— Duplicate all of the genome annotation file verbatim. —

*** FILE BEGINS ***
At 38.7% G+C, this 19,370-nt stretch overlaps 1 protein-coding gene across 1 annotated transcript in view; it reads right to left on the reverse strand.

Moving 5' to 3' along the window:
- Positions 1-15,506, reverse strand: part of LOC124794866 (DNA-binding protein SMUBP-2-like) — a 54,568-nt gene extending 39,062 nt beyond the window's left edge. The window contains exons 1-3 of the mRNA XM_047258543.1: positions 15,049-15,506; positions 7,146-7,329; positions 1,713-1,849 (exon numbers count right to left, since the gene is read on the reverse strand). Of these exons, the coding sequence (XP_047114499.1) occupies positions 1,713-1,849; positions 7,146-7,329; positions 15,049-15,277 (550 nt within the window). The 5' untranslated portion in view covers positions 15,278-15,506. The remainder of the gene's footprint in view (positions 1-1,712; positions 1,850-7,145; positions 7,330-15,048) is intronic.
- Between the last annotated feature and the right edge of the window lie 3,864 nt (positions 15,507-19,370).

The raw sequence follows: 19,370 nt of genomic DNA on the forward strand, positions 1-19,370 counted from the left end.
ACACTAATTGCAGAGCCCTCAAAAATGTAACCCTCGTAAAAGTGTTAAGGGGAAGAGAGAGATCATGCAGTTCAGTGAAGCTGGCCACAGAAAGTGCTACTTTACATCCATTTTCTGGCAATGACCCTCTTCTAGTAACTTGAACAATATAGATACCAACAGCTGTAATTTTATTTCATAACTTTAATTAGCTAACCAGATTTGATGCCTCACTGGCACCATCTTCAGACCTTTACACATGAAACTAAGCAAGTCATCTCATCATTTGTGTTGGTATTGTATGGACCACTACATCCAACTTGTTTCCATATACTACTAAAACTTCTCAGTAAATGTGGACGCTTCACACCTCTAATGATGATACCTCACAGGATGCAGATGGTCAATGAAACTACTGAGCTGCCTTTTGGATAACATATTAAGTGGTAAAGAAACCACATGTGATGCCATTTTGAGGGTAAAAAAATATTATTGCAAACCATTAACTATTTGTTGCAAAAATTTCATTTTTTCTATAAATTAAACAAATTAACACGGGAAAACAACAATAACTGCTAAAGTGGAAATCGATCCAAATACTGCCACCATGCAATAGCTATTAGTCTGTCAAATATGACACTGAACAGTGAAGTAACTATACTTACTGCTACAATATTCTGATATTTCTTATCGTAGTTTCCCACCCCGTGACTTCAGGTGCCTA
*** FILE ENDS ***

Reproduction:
At 38.7% G+C, this 19,370-nt stretch overlaps 1 protein-coding gene across 1 annotated transcript in view; it reads right to left on the reverse strand.

Moving 5' to 3' along the window:
- Positions 1-15,506, reverse strand: part of LOC124794866 (DNA-binding protein SMUBP-2-like) — a 54,568-nt gene extending 39,062 nt beyond the window's left edge. The window contains exons 1-3 of the mRNA XM_047258543.1: positions 15,049-15,506; positions 7,146-7,329; positions 1,713-1,849 (exon numbers count right to left, since the gene is read on the reverse strand). Of these exons, the coding sequence (XP_047114499.1) occupies positions 1,713-1,849; positions 7,146-7,329; positions 15,049-15,277 (550 nt within the window). The 5' untranslated portion in view covers positions 15,278-15,506. The remainder of the gene's footprint in view (positions 1-1,712; positions 1,850-7,145; positions 7,330-15,048) is intronic.
- Between the last annotated feature and the right edge of the window lie 3,864 nt (positions 15,507-19,370).

The raw sequence follows: 19,370 nt of genomic DNA on the forward strand, positions 1-19,370 counted from the left end.
ACACTAATTGCAGAGCCCTCAAAAATGTAACCCTCGTAAAAGTGTTAAGGGGAAGAGAGAGATCATGCAGTTCAGTGAAGCTGGCCACAGAAAGTGCTACTTTACATCCATTTTCTGGCAATGACCCTCTTCTAGTAACTTGAACAATATAGATACCAACAGCTGTAATTTTATTTCATAACTTTAATTAGCTAACCAGATTTGATGCCTCACTGGCACCATCTTCAGACCTTTACACATGAAACTAAGCAAGTCATCTCATCATTTGTGTTGGTATTGTATGGACCACTACATCCAACTTGTTTCCATATACTACTAAAACTTCTCAGTAAATGTGGACGCTTCACACCTCTAATGATGATACCTCACAGGATGCAGATGGTCAATGAAACTACTGAGCTGCCTTTTGGATAACATATTAAGTGGTAAAGAAACCACATGTGATGCCATTTTGAGGGTAAAAAAATATTATTGCAAACCATTAACTATTTGTTGCAAAAATTTCATTTTTTCTATAAATTAAACAAATTAACACGGGAAAACAACAATAACTGCTAAAGTGGAAATCGATCCAAATACTGCCACCATGCAATAGCTATTAGTCTGTCAAATATGACACTGAACAGTGAAGTAACTATACTTACTGCTACAATATTCTGATATTTCTTATCGTAGTTTCCCACCCCGTGACTTCAGGTGCCTA